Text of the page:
All of the samples are hand delivered to the emergency laboratory in which 23 analyzers are used: 2 clinical chemistry analyzer (Beckman Coulter AU680 chemistry system), 1 immunoassay systems (ADVIA Centaur CP), 2 hemostasis analyzer (Siemens BCS XP system), 2 chemistry analyzers for therapeutic drug monitoring (Roche Integra 400), 2 hematology analyzer (Beckman Coulter LH780), 2 automated sedimentation rate analyzer (ALIFAX), 3 blood gas analyzers (Siemens RAPIDLab 1200), 2 urine chemistry (Beckman Coulter Iris urine analyzer), 1 automated blood culture system (Biomerieux BACT/ALLERT 3D), 1 lithium analyzer (Medica Easy Light Electrolyte Analyzer), 1 osmometer (Advanced Instruments 3320) and 1 spectrophotometer (Schimadzu UVmini-1240). The range of tests performed in emergency laboratory includes biochemical tests, electrolytes, complete blood count (CBC), osmolality (serum, urine), cardiac markers (myoglobin, CK-MB, troponin I, B-type natriuretic peptide), coagulation panel (PT, aPTT, fibrinogen, D-dimer), therapeutic drug monitoring (TDM), hormones (beta-hCG, TSH, free T4 and T3), ethanol, arterial blood gases, urinalysis, anemia panel (ferritin, iron, folate, vitamin B12), ammonia, pyruvate, blood bank laboratory testing (hepatitis markers, HIV) and microbiology cultures (blood, urine, cerebrospinal fluid, body fluids, etc.). All of the emergency tests are available 24 hours a day on a priority basis.
In Hacettepe University Hospitals, the patients are assigned a permanent hospital number and their medical information is entered into the hospital information system (HIS), an electronic version of the Personal Electronic Health Records containing physician notes, pathology diagnoses, radiology, and clinical laboratory results. Each biological sample taken from the patient to be analyzed in the laboratory is labeled with a barcode number; heated barcodes with 9 digits (code 39) are used for internal barcoding system to identify the name, surname, gender, age, the type of the tube, sample type, barcode print time, sample collection time and date, the site of service where the specimens were collected, the list of the requested tests, the name of the doctor who requested the tests and the phlebotomist who collected the blood. Access to the databases is tightly monitored and is restricted to clinical staff and laboratory members. The data related to microbiology cultures and blood bank laboratory testing were not included into the study, as they are under the control of microbiology department.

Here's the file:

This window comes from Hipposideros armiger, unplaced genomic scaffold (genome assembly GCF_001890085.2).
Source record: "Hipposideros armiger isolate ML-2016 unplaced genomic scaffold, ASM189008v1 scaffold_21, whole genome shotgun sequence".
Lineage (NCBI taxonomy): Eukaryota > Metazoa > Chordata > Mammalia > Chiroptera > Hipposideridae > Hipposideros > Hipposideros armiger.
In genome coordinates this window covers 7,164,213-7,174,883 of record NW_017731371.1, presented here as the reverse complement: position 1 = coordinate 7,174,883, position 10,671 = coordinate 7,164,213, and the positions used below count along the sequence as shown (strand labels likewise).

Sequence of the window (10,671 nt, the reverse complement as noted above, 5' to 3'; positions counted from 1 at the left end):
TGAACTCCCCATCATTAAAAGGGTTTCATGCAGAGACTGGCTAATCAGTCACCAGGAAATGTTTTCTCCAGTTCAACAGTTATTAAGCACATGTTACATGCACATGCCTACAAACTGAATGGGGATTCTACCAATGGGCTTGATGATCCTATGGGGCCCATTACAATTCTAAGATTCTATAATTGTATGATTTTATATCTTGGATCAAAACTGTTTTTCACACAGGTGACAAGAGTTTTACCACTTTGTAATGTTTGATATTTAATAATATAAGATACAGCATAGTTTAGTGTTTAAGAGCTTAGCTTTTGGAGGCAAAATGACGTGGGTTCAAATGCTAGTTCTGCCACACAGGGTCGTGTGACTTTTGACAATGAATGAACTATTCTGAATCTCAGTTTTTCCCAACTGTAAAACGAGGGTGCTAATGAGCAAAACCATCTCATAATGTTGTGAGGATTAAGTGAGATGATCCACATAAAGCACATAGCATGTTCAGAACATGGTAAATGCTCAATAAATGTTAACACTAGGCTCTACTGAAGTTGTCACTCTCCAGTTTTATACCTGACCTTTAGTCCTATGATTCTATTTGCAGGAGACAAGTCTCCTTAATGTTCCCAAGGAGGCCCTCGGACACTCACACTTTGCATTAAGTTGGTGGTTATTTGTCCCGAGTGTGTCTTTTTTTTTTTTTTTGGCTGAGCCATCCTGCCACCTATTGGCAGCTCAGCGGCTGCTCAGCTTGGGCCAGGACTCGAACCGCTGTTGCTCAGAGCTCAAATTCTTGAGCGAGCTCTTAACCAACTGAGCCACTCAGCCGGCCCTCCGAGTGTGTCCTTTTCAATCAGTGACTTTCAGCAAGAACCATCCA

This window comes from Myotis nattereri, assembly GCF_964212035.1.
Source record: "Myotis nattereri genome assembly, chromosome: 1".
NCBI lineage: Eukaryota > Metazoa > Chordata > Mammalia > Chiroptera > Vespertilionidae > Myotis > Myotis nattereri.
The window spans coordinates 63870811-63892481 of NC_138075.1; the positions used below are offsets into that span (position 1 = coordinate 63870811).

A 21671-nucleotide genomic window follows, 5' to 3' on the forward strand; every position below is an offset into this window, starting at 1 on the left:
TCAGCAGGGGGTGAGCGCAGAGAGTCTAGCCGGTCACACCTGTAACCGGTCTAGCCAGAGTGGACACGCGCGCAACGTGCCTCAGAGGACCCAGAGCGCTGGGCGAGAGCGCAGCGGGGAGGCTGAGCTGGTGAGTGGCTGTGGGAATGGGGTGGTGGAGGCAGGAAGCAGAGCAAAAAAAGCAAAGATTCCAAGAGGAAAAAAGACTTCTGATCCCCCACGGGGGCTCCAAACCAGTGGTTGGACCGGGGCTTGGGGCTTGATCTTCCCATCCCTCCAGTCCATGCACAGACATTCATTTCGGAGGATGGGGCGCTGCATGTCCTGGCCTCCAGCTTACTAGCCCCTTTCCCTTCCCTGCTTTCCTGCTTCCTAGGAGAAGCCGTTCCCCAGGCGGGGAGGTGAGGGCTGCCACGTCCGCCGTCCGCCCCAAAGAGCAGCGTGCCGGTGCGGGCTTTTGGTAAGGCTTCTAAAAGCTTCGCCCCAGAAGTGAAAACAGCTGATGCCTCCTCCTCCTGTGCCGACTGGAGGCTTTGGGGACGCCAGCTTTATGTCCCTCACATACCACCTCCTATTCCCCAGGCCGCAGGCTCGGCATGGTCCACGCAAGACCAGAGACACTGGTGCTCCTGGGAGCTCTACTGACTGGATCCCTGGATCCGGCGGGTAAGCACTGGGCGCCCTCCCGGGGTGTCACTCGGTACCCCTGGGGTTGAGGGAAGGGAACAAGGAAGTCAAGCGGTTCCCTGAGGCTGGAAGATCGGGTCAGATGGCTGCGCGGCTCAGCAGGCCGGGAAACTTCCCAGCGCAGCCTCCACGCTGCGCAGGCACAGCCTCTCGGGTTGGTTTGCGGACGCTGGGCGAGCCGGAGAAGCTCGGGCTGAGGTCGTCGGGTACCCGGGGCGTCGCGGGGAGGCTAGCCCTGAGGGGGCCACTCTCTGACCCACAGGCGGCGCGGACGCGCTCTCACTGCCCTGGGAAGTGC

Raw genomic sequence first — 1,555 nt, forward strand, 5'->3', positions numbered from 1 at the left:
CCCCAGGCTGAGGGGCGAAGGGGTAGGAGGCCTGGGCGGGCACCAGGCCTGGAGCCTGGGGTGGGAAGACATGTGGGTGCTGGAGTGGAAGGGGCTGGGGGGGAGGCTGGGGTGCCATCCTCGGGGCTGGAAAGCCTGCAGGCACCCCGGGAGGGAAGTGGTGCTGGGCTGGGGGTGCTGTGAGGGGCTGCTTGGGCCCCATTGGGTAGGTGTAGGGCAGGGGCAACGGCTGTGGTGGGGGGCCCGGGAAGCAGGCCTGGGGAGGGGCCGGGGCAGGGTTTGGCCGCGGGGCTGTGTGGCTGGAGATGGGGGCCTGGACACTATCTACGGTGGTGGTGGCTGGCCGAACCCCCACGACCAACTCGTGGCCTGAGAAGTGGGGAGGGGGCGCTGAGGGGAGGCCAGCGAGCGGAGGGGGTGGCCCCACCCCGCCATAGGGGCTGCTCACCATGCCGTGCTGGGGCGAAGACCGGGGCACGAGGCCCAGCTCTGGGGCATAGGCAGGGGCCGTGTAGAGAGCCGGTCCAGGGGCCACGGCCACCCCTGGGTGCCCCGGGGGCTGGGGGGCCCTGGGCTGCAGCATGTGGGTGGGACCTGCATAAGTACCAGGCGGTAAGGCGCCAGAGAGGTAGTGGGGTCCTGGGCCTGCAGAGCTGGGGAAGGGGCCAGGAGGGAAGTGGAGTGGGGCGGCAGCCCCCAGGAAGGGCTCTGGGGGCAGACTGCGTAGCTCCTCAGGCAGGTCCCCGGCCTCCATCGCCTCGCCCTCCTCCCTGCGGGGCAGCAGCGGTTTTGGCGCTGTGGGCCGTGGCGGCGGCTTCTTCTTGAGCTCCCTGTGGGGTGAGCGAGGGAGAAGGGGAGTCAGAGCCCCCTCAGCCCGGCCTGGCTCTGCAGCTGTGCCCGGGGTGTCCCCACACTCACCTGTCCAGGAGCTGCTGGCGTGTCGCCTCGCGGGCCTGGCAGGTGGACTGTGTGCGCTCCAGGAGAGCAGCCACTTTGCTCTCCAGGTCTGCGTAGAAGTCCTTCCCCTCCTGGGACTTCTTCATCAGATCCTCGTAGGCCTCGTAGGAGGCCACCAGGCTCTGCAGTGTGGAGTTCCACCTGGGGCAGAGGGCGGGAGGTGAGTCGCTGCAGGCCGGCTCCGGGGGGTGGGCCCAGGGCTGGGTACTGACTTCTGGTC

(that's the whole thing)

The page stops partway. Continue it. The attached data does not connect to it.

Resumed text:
The unsuitable samples were recognized and identified upon their arrival in the laboratory, by a simple visual inspection by the laboratory secretary. Serum indices (hemolysis (H), lipemia (L) and Icterus (I) - LIH) were also measured. Samples that have been rejected are stored in the laboratory for up to 24 hours at 4 °C, a report is immediately issued through the laboratory information system (LIS) stating that the sample has not been processed. When precious specimens such as cerebrospinal fluid (CSF) samples, biopsies (bone marrow etc.) or aspirates are received in unsuitable tubes or transported under inappropriate conditions, the laboratory medicine specialists are responsible for deciding if the sample should be rejected or accepted.
Sample rejection ratios (SRRs) were calculated according to different test groups (biochemistry, CBC, blood gases, coagulation, TDM, cardiac markers, hormones and anemia panel) and analyzed according to the site of services (ED, ICU, inpatient services). The distribution frequencies between the point of collection and the specimen rejections were evaluated by descriptive statistical analyses (Microsoft Excel).
The emergency laboratory of Hacettepe University Hospitals received 453,171 samples and rejected 27,067 samples, and performed 8,979,918 tests in 2013. Out of the total number of rejected samples, 41% of rejected samples were coming from ED (31% from adult ED and 10% from pediatric ED), 31% from ICUs and 28% from inpatient services (Figure 1A).
When all of the services were compared, the highest specimen rejection ratio was observed in adult emergency department (31%) followed by neurology intensive care unit (14%) and internal medicine inpatient service (10%). To more closely examine this finding, we compared the rejection ratio between ICUs, the nonsurgical ICUs (40%) have significantly higher rejection rate compared with the surgical ICUs (10%) (Figure 1B). The rejection rates for neurology ICU (14%) was 2 fold more than internal medicine ICU (7%) and 3 fold more than surgical ICUs (4.5%), respectively. Evaluation of the pediatric samples received from Hacettepe Children’s Hospital has shown that pediatric emergency department (10%) and the newborn service (5%) have the highest rejection rate. Surprisingly, the rate of rejected samples from pediatric ED (10%) was 3 fold less than adult ED (31%).